The subclavian vein was the most common insertion site (131/138, 94.9%). Previous studies have shown conflicting results regarding the safest insertion site, with 1 reporting increased risk of CLABSI with insertion in the subclavian vein10 and other not showing insertion sites to be associated with CLABSI incidence.5 Although some studies have shown increased CLABSI risk if the line is inserted at time of severe neutropenia,3,15 we did not find any such association, which is in accordance with a study by Junqueira et al18 on neutropenia and CLABSI risk.
Gram-positive bacteria were the dominant causative organisms, causing 87% of the CLABSI episodes. That is slightly higher than previous studies have reported, with Gram-positive bacteria causing 55–72% of episodes, Gram-negative 20–32%, and fungi 3–10%.8,10,12S. aureus was the most common pathogen, with a significant increase in the last 2 years of our study, followed by CoNS, causing 21.4% of CLABSI episodes. CoNS are frequently the most common bacteria causing CLABSIs.1,8,18,25 In our study, 5/6 episodes of possible CLABSI were caused by CoNS and they would have been the most common pathogen had they been included as CLABSIs. The difference in the most common CLABSI pathogens is likely explained by differences in definitions, although epidemiologic variability between countries and centers could also partly explain the difference. Candida parapsilosis has been reported as the most common fungi isolated from CLABSI2,12,25 and it was the only confirmed fungal bloodstream infection in our study.
There are some limitations to the study. Despite the study period being relatively long, due to the small population in Iceland only 143 CVLs were placed in children with malignancies. It is possible that insertion of some CVLs (most likely PICCs) may have been missed due to lack of registration and a separate electronic record keeping software utilized in the intensive care unit for a part of the study period. However, all blood cultures from the study group during the study period were included, so it is highly unlikely that any CLABSIs were missed for these reasons. As previously mentioned, some CLABSIs may have been missed by not repeating blood cultures within 48 hours of positive ones but even when including possible CLABSIs, the CLABSI rates remained very low.
CLABSI rates in children with malignancies in Iceland are low. Efficient staff training, few and selected members of staff providing CVL care and high numbers of implantable ports are potential explanations. Studies on CLABSI rate and risk factors are highly variable due to different study populations, CVL types included, and definitions of infections, making comparison difficult. We will continue to closely monitor the CLABSI rates in our hospital and place emphasis on continuous staff training in handling CVLs in immunocompromised patients.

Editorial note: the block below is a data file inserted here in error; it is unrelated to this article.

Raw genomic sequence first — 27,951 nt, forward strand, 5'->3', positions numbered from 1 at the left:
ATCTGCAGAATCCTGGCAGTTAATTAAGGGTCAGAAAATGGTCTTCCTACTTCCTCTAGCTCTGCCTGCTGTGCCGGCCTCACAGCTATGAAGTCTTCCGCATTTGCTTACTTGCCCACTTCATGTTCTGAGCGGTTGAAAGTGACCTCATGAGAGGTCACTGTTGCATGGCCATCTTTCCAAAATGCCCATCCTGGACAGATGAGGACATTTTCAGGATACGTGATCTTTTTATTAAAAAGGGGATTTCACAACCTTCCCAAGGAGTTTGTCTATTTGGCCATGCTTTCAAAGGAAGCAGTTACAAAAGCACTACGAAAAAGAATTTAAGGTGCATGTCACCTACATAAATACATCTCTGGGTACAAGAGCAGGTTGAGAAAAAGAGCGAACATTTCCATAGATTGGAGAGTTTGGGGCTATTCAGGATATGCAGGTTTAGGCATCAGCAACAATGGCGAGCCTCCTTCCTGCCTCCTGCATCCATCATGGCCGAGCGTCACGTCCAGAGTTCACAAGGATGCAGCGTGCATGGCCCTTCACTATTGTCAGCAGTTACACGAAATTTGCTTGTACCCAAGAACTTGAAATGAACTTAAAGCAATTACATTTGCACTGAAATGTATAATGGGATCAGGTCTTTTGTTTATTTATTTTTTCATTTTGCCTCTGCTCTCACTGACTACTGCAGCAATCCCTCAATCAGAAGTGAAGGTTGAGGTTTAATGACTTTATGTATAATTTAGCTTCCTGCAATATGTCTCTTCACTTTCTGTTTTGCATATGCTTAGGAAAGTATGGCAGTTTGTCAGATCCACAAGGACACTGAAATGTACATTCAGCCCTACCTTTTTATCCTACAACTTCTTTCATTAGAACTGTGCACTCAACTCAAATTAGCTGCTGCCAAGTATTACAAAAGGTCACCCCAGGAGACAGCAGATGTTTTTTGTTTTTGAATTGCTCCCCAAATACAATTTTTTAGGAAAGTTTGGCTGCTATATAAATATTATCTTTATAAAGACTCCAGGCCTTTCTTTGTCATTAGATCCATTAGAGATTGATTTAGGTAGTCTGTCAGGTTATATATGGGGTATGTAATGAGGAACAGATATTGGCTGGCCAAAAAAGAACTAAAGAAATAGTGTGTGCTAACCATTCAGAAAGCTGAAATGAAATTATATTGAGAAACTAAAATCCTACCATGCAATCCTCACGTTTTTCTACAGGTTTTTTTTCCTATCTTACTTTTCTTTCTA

1. van den Bosch CH, van der Bruggen JT, Frakking FNJ, et al. Incidence, severity and outcome of central line related complications in pediatric oncology patients; a single center study. J Pediatr Surg. 2019;54:1894–1900.
2. Cesaro S, Cavaliere M, Pegoraro A, et al. A comprehensive approach to the prevention of central venous catheter complications: results of 10-year prospective surveillance in pediatric hematology-oncology patients. Ann Hematol. 2016;95:817–825.
3. Nam SH, Kim DY, Kim SC, et al. Complications and risk factors of infection in pediatric hemato-oncology patients with totally implantable access ports (TIAPs). Pediatr Blood Cancer. 2010;54:546–551.
4. Goudie A, Dynan L, Brady PW, et al. Attributable cost and length of stay for central line-associated bloodstream infections. Pediatrics. 2014;133:e1525–e1532.
5. Moon HM, Kim S, Yun KW, et al. Clinical characteristics and risk factors of long-term central venous catheter-associated bloodstream infections in children. Pediatr Infect Dis J. 2018;37:401–406.
6. Mermel LA, Allon M, Bouza E, et al. Clinical practice guidelines for the diagnosis and management of intravascular catheter-related infection: 2009 update by the infectious diseases society of America. Clin Infect Dis. 2009;49:1–45.
7. Hecht SM, Ardura MI, Yildiz VO, et al. Central venous catheter management in high-risk children with bloodstream infections. Pediatr Infect Dis J. 2020;39:17–22.
8. Wylie MC, Graham DA, Potter-Bynoe G, et al. Risk factors for central line-associated bloodstream infection in pediatric intensive care units. Infect Control Hosp Epidemiol. 2010;31:1049–1056.